SAN FRANCISCO, United States — The contemporary market is one of the most challenged sectors in the industry today, undermined by fast fashion, customers demanding discounts and ailing department stores. But for Stitch Fix, the fast-growing wholesale personal styling service that reportedly filed for an initial public offering at the end of July and is reportedly nearly $1 billion in annual sales, the market is an opportunity to bring household name brands home to their customers.
On Tuesday, Stitch Fix will begin offering over 100 new contemporary brands including Theory, Steven Alan, Todd Snyder, Kate Spade, Rebecca Minkoff, Alice & Olivia, John Varvatos, Faherty and JBrand, with pieces ranging in price from $100 to $600. “You can think of this as another extension of the success of the business, based in data and opportunity that we saw,” Katrina Lake, founder and chief executive, tells BoF.
Stitch Fix was founded in 2011 and uses data culled from customers on budget, age, style and past purchase decisions, along with algorithms and the judgment of human stylists, to choose five items that are sent in each “fix”, or box. The company employs over 3,330 stylists and nearly 80 data scientists. Customers pay a $20 styling fee upfront that is deducted from the total purchase of whatever items are kept.
Stitch Fix’s new premium brands come as a response to requests from existing clients for more well-known brand names and for higher quality constructions and fabrics, such as leather and cashmere. It will also allow the company to attract new users that may have found the offering too basic in the past.
“The business started pretty deeply centred in a casual product offering and over time we have expanded that to better address, for example, career wear or even special occasion,” says Lisa Bougie, general manager of women's. The average price point for a Stitch Fix item in July 2016 was $55. Lake declined to update that figure, but says the company has broadened its range on both ends of the price spectrum, and carries over 600 brands including the new contemporary additions.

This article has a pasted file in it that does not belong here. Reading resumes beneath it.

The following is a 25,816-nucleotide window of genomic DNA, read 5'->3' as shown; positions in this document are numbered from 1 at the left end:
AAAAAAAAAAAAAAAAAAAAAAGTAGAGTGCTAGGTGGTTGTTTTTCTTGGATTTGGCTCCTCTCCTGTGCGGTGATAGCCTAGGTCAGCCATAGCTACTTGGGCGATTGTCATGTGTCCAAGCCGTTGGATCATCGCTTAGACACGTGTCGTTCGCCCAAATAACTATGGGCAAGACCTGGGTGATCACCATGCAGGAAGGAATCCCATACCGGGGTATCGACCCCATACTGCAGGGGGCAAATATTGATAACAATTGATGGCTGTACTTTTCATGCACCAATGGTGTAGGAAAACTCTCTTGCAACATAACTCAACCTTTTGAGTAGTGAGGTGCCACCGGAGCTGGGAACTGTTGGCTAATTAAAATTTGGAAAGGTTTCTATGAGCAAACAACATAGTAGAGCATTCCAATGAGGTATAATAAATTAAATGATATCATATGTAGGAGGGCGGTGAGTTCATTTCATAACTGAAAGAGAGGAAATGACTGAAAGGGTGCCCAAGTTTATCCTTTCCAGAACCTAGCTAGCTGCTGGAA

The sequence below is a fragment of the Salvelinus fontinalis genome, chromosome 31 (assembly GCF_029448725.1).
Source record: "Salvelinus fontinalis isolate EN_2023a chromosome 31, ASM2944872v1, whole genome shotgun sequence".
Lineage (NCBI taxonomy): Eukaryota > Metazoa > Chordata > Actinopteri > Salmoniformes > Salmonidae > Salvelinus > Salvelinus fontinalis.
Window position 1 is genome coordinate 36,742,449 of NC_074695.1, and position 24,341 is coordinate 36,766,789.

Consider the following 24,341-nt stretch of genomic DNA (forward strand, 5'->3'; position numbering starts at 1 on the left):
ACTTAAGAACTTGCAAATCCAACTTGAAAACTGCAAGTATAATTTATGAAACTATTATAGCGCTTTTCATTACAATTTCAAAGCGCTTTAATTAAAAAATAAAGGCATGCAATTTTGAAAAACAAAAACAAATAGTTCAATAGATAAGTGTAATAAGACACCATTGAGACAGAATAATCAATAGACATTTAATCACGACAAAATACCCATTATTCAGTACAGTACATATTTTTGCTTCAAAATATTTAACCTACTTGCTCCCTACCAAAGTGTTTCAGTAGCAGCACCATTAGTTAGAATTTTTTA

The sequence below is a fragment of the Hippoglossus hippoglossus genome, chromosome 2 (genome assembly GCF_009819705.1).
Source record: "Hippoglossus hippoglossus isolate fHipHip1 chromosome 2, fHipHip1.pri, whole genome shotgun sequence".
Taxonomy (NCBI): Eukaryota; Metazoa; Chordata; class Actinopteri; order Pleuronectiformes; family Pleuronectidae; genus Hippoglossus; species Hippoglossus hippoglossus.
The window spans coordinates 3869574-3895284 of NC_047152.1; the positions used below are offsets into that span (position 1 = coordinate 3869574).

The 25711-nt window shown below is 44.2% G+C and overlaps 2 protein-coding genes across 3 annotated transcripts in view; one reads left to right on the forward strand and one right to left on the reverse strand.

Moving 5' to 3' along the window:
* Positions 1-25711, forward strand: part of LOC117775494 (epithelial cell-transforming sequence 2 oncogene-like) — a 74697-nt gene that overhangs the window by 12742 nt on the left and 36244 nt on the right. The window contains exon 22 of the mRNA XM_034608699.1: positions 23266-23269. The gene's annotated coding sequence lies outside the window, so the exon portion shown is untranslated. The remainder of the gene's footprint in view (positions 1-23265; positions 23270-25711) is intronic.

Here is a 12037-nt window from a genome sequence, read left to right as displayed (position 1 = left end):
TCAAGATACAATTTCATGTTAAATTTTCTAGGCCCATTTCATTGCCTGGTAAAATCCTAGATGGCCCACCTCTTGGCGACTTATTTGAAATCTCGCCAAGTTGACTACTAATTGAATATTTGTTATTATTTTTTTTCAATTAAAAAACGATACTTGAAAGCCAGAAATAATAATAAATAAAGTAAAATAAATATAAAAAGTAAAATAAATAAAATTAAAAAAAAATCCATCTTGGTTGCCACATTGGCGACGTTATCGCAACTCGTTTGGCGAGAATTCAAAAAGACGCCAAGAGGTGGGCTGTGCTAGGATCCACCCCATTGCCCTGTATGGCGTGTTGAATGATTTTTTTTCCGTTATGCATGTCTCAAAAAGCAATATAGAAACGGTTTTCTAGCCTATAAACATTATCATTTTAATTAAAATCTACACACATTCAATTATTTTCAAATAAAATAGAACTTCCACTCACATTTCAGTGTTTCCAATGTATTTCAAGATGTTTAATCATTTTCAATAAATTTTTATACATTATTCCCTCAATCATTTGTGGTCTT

Less than 30 percent of those brands, according to Recode, are private labels, which have become an important part of Stitch Fix’s strategy to offer pieces that beat out competitors such as Amazon and fast fashion retailers, and opportunistically fill in gaps in its assortment based on its vast amount of data.
Stitch Fix will only offer third-party brands at the contemporary price point, however, but more than half of the assortment will be exclusives styles or colourways. Paige Denim, for example, has designed a petite line for Stitch Fix, and the retailer already knows which customers might be interested in the line based on size and price preferences.
Such targeted collections are one of the many benefits Stitch Fix can offer contemporary brands, including awareness, discovery and “matching” for customers who may not be familiar with a certain label, but have expressed interest in similar products. Stitch Fix can also only offer contemporary brands in certain categories — such as outerwear, men’s shirts or cashmere — that customers are willing to pay more to buy. Stitch Fix stylists, 1,000 of which have been specially trained for the new brands, don’t typically have opportunities to touch and feel items before selecting them for clients, but the company is creating more opportunities to do so.
A lot of the growth channels that brands have access to in the past have been about deep discounting… We are a full-price growth channel.
“A lot of [brands’] retail partners are not able to share with them: who is your client, what is she loving and why, what’s not fitting him and why,” she says. “A lot of the growth channels that brands have access to in the past have been about deep discounting… and have not been in channels that maintain the integrity of the brand,” she continues. “We are a full-price growth channel.” (Stitch Fix adjusts the prices on items that are discounted elsewhere in the market, and customers get 25 percent off a box if they keep every item.)